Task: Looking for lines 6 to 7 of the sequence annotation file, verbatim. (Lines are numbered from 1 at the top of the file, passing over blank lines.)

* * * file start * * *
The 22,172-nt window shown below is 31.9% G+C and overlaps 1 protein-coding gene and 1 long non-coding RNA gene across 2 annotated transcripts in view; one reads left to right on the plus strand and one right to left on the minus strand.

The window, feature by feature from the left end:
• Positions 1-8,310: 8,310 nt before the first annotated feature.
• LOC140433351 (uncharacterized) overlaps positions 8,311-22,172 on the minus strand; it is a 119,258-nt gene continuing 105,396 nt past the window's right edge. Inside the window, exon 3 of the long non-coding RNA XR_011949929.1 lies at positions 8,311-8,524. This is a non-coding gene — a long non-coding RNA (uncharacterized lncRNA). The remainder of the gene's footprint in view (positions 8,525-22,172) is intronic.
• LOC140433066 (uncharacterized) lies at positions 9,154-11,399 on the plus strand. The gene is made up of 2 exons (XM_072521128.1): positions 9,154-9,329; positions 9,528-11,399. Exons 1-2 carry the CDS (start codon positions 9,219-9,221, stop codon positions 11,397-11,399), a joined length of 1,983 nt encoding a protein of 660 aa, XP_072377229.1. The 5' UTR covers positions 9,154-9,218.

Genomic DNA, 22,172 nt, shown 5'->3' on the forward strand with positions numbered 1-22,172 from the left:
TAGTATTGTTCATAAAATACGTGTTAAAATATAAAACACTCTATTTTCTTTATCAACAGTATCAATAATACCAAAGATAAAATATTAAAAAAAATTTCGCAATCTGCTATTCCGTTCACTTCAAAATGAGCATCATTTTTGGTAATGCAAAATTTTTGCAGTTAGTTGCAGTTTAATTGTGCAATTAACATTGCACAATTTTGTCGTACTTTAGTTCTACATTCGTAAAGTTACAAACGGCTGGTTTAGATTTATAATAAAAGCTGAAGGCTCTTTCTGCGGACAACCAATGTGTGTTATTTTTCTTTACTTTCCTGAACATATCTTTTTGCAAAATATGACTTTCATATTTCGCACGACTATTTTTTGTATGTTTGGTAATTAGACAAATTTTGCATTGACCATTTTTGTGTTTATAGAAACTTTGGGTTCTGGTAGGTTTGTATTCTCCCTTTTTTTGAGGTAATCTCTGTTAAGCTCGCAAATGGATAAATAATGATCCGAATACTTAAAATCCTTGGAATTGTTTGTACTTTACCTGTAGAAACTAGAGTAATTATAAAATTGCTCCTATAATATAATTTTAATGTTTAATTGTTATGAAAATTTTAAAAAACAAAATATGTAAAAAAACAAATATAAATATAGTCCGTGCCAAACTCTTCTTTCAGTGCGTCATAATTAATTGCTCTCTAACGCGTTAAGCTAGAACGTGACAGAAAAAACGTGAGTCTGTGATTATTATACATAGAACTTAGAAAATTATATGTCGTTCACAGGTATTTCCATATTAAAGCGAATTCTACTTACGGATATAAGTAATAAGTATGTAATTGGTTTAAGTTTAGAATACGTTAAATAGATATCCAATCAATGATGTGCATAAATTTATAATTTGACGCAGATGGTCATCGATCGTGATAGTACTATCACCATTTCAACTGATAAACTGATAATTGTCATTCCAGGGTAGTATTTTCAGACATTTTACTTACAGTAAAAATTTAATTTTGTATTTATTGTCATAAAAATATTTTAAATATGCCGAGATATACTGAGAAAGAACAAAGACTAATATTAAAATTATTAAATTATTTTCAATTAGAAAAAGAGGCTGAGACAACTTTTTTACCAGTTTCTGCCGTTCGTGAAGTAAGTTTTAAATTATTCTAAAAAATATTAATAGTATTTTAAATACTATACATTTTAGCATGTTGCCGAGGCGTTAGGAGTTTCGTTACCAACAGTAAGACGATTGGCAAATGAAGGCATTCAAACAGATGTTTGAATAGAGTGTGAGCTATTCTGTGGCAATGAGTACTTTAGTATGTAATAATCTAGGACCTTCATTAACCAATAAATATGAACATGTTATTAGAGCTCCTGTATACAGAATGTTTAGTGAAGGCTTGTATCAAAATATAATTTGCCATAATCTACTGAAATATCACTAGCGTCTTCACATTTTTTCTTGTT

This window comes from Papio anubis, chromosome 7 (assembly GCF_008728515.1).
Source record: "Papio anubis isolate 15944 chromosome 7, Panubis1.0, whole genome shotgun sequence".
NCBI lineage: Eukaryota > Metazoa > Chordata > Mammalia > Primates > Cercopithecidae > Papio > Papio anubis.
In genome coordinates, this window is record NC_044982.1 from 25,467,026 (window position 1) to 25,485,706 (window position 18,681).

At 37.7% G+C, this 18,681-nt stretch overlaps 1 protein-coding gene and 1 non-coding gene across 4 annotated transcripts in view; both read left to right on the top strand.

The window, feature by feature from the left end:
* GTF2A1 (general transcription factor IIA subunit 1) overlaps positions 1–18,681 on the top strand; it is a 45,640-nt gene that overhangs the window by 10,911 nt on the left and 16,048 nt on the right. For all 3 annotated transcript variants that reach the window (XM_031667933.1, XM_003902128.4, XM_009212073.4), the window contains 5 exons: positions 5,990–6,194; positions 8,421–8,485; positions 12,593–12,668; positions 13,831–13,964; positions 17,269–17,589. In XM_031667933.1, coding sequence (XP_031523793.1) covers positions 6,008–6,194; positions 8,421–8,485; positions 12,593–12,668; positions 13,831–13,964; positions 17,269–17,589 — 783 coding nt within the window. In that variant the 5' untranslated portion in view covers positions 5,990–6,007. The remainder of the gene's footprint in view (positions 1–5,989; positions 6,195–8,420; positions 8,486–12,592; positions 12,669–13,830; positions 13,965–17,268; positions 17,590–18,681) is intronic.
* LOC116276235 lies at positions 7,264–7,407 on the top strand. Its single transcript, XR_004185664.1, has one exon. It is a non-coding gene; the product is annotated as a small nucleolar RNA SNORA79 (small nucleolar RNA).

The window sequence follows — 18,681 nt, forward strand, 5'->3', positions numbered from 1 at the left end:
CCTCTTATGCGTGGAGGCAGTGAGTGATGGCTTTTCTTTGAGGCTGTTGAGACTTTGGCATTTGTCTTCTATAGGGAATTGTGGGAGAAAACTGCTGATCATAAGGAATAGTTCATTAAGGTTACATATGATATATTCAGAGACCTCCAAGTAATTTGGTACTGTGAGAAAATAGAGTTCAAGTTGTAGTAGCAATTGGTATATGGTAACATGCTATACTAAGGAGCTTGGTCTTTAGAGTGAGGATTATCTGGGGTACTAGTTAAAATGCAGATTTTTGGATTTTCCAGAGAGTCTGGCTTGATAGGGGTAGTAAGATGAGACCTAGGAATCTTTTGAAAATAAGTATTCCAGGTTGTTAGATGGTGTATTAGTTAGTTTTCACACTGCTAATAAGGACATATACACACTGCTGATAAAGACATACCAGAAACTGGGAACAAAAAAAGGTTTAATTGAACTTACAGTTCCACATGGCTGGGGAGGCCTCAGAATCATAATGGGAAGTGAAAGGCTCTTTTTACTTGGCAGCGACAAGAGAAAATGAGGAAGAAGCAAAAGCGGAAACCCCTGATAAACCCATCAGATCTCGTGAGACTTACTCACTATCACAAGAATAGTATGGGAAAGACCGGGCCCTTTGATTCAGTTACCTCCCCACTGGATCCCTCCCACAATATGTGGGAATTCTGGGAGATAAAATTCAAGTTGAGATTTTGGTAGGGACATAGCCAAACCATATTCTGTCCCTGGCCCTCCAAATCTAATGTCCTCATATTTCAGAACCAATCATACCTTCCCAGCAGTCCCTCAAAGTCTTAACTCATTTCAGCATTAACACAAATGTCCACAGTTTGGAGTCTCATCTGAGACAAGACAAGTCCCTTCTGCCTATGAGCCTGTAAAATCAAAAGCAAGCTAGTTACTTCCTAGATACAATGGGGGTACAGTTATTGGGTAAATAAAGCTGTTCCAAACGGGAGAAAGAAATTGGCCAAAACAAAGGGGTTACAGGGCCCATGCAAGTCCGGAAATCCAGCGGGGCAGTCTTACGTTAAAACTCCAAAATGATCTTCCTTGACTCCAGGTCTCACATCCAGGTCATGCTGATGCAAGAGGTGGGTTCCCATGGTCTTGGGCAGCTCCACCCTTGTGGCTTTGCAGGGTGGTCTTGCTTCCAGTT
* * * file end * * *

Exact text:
Genomic DNA, 22,172 nt, shown 5'->3' on the forward strand with positions numbered 1-22,172 from the left:
TAGTATTGTTCATAAAATACGTGTTAAAATATAAAACACTCTATTTTCTTTATCAACAGTATCAATAATACCAAAGATAAAATATTAAAAAAAATTTCGCAATCTGCTATTCCGTTCACTTCAAAATGAGCATCATTTTTGGTAATGCAAAATTTTTGCAGTTAGTTGCAGTTTAATTGTGCAATTAACATTGCACAATTTTGTCGTACTTTAGTTCTACATTCGTAAAGTTACAAACGGCTGGTTTAGATTTATAATAAAAGCTGAAGGCTCTTTCTGCGGACAACCAATGTGTGTTATTTTTCTTTACTTTCCTGAACATATCTTTTTGCAAAATATGACTTTCATATTTCGCACGACTATTTTTTGTATGTTTGGTAATTAGACAAATTTTGCATTGACCATTTTTGTGTTTATAGAAACTTTGGGTTCTGGTAGGTTTGTATTCTCCCTTTTTTTGAGGTAATCTCTGTTAAGCTCGCAAATGGATAAATAATGATCCGAATACTTAAAATCCTTGGAATTGTTTGTACTTTACCTGTAGAAACTAGAGTAATTATAAAATTGCTCCTATAATATAATTTTAATGTTTAATTGTTATGAAAATTTTAAAAAACAAAATATGTAAAAAAACAAATATAAATATAGTCCGTGCCAAACTCTTCTTTCAGTGCGTCATAATTAATTGCTCTCTAACGCGTTAAGCTAGAACGTGACAGAAAAAACGTGAGTCTGTGATTATTATACATAGAACTTAGAAAATTATATGTCGTTCACAGGTATTTCCATATTAAAGCGAATTCTACTTACGGATATAAGTAATAAGTATGTAATTGGTTTAAGTTTAGAATACGTTAAATAGATATCCAATCAATGATGTGCATAAATTTATAATTTGACGCAGATGGTCATCGATCGTGATAGTACTATCACCATTTCAACTGATAAACTGATAATTGTCATTCCAGGGTAGTATTTTCAGACATTTTACTTACAGTAAAAATTTAATTTTGTATTTATTGTCATAAAAATATTTTAAATATGCCGAGATATACTGAGAAAGAACAAAGACTAATATTAAAATTATTAAATTATTTTCAATTAGAAAAAGAGGCTGAGACAACTTTTTTACCAGTTTCTGCCGTTCGTGAAGTAAGTTTTAAATTATTCTAAAAAATATTAATAGTATTTTAAATACTATACATTTTAGCATGTTGCCGAGGCGTTAGGAGTTTCGTTACCAACAGTAAGACGATTGGCAAATGAAGGCATTCAAACAGATGTTTGAATAGAGTGTGAGCTATTCTGTGGCAATGAGTACTTTAGTATGTAATAATCTAGGACCTTCATTAACCAATAAATATGAACATGTTATTAGAGCTCCTGTATACAGAATGTTTAGTGAAGGCTTGTATCAAAATATAATTTGCCATAATCTACTGAAATATCACTAGCGTCTTCACATTTTTTCTTGTT